It has been a month since the first cases of the COVID-19 coronavirus cropped up in the state of Pennsylvania.
When I originally wrote this column Sunday evening, I stated "Since March 7, 11,510 citizens tested positive for the virus, while 152 have died." Now, Tuesday afternoon, I have to change those numbers because 14,559 Pennsylvanians have tested positive and 240 have died.
It is obvious those who are not social-distancing remain unconvinced by the virility of the virus. In fact, I see many express woe and concern for our struggling economy. Setting aside the moral implications of worrying more about the economy than your human neighbors, think for a second.
If Pennsylvanians, over the course of the month of April, manage to stamp out this pandemic, then we all get to go back to our regular schedules. But if we allow the coronavirus to continue to spread, Gov. Tom Wolf will need to extend the order further until this virus is eradicated. This, in turn, stalls the date at which our economy can begin rebuilding itself.
Additionally, consider this: How many hundreds – or God forbid thousands – of lives need to be lost before that in of itself takes a toll on the economy? Generational gaps are bad for the economy, no matter which way you look at it.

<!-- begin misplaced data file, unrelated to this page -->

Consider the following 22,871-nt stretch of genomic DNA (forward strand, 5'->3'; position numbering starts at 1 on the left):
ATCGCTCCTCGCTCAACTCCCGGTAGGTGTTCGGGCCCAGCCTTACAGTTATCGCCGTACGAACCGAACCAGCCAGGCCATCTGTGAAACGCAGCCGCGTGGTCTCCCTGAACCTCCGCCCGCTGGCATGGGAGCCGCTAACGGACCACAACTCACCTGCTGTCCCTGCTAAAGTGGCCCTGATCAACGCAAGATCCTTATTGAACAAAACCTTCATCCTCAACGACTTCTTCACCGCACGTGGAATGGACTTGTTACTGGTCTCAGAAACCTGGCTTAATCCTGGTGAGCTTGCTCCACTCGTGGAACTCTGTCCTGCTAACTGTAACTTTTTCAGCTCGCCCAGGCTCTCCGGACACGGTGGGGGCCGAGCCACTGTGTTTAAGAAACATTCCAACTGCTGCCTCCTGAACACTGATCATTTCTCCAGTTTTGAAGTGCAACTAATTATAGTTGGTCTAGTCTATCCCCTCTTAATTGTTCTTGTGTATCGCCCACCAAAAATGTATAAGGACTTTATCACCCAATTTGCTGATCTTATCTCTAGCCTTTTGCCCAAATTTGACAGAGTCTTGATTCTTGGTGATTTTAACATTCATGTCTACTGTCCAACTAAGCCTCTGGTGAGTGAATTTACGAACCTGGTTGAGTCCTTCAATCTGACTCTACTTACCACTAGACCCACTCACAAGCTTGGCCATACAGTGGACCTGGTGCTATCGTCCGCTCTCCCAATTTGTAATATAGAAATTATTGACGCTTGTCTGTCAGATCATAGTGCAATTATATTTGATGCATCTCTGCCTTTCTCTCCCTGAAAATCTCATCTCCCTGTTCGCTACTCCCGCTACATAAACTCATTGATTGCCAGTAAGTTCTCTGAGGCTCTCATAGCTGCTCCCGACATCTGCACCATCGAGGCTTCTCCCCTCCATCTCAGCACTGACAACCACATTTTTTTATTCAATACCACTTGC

The longer this pandemic continues, the worse off the economy will be. So do your part and help stop it.
Just because Wolf has provided exceptions for life-sustaining businesses and essential activities does not mean you should take advantage of them. Minimize your contact. Stay away from others. Wear a face mask. Sanitize your hands before and after entering public spaces and touching surfaces in those spaces.
Visits to the grocery store are not opportunities to stretch your legs. As this week’s “The Slate Speaks” states: Be intentional in your movements. Quickly get in, quickly grab what you need, and quickly get out and go home.
Decide who constitutes your “household” and stay with them for the duration of this pandemic. This is not easy. The wear and tear of cabin fever has taken a mental and emotional toll on all of us, but we need to remain strong. Facetime and Zoom your pals instead.
Just because you do not feel you are personally at-risk does not mean these rules do not apply to you. According to the Pennsylvania Department of Health, adults older than 65 make up 20% of all coronavirus cases. Yet, this demographic makes up 51% of all hospitalizations. The implication from the data is this: Younger adults are catching it and are not getting sick, but are giving it to senior citizens whose bodies are unable to repel the virus.
So stay home and practice social distancing like your parents and grandparents’ lives depend on it (they do). Your family is depending on you. After this is all over, we can get back to watching sports, go see our favorite artists at concerts and mingle with our friends at the bars. But only if we all do our part.
"Your World Today" is a weekly column written by the editor-in-chief of The Slate. It solely represents the subjective opinion of the individual who wrote it. For Staff Editorial opinions, see this week's "The Slate Speaks."